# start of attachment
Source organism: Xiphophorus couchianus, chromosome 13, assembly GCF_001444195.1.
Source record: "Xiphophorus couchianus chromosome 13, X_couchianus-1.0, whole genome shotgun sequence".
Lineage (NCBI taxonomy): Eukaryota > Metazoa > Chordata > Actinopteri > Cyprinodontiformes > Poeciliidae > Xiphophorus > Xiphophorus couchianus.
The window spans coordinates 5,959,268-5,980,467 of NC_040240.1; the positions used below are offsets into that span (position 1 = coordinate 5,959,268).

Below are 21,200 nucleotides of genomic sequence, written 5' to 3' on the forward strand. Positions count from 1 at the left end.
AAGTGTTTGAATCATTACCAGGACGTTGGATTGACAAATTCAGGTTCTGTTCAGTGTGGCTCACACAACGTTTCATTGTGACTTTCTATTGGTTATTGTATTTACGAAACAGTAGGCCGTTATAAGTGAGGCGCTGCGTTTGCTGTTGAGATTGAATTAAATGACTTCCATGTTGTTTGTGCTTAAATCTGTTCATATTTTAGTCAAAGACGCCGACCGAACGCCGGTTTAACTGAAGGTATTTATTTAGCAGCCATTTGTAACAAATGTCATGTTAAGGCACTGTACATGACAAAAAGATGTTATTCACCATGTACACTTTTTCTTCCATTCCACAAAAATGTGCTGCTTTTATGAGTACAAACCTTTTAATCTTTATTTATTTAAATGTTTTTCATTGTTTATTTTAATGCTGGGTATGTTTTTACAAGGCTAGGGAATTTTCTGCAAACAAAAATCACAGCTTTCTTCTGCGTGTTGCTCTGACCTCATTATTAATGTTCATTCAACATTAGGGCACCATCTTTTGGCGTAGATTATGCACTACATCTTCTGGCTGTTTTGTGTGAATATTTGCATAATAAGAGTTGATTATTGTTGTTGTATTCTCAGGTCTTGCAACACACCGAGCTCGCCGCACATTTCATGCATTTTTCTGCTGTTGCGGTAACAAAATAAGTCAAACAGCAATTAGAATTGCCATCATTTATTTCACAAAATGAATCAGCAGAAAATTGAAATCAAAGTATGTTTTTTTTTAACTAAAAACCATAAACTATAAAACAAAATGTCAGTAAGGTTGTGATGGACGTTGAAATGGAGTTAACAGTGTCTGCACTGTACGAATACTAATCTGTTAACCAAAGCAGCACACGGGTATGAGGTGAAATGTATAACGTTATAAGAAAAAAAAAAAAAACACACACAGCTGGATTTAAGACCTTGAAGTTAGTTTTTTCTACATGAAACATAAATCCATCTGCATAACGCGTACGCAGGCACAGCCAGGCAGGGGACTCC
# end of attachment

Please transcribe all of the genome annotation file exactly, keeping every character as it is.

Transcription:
Source organism: Xiphophorus couchianus, chromosome 13, assembly GCF_001444195.1.
Source record: "Xiphophorus couchianus chromosome 13, X_couchianus-1.0, whole genome shotgun sequence".
Lineage (NCBI taxonomy): Eukaryota > Metazoa > Chordata > Actinopteri > Cyprinodontiformes > Poeciliidae > Xiphophorus > Xiphophorus couchianus.
The window spans coordinates 5,959,268-5,980,467 of NC_040240.1; the positions used below are offsets into that span (position 1 = coordinate 5,959,268).

Below are 21,200 nucleotides of genomic sequence, written 5' to 3' on the forward strand. Positions count from 1 at the left end.
AAGTGTTTGAATCATTACCAGGACGTTGGATTGACAAATTCAGGTTCTGTTCAGTGTGGCTCACACAACGTTTCATTGTGACTTTCTATTGGTTATTGTATTTACGAAACAGTAGGCCGTTATAAGTGAGGCGCTGCGTTTGCTGTTGAGATTGAATTAAATGACTTCCATGTTGTTTGTGCTTAAATCTGTTCATATTTTAGTCAAAGACGCCGACCGAACGCCGGTTTAACTGAAGGTATTTATTTAGCAGCCATTTGTAACAAATGTCATGTTAAGGCACTGTACATGACAAAAAGATGTTATTCACCATGTACACTTTTTCTTCCATTCCACAAAAATGTGCTGCTTTTATGAGTACAAACCTTTTAATCTTTATTTATTTAAATGTTTTTCATTGTTTATTTTAATGCTGGGTATGTTTTTACAAGGCTAGGGAATTTTCTGCAAACAAAAATCACAGCTTTCTTCTGCGTGTTGCTCTGACCTCATTATTAATGTTCATTCAACATTAGGGCACCATCTTTTGGCGTAGATTATGCACTACATCTTCTGGCTGTTTTGTGTGAATATTTGCATAATAAGAGTTGATTATTGTTGTTGTATTCTCAGGTCTTGCAACACACCGAGCTCGCCGCACATTTCATGCATTTTTCTGCTGTTGCGGTAACAAAATAAGTCAAACAGCAATTAGAATTGCCATCATTTATTTCACAAAATGAATCAGCAGAAAATTGAAATCAAAGTATGTTTTTTTTTAACTAAAAACCATAAACTATAAAACAAAATGTCAGTAAGGTTGTGATGGACGTTGAAATGGAGTTAACAGTGTCTGCACTGTACGAATACTAATCTGTTAACCAAAGCAGCACACGGGTATGAGGTGAAATGTATAACGTTATAAGAAAAAAAAAAAAAACACACACAGCTGGATTTAAGACCTTGAAGTTAGTTTTTTCTACATGAAACATAAATCCATCTGCATAACGCGTACGCAGGCACAGCCAGGCAGGGGACTCC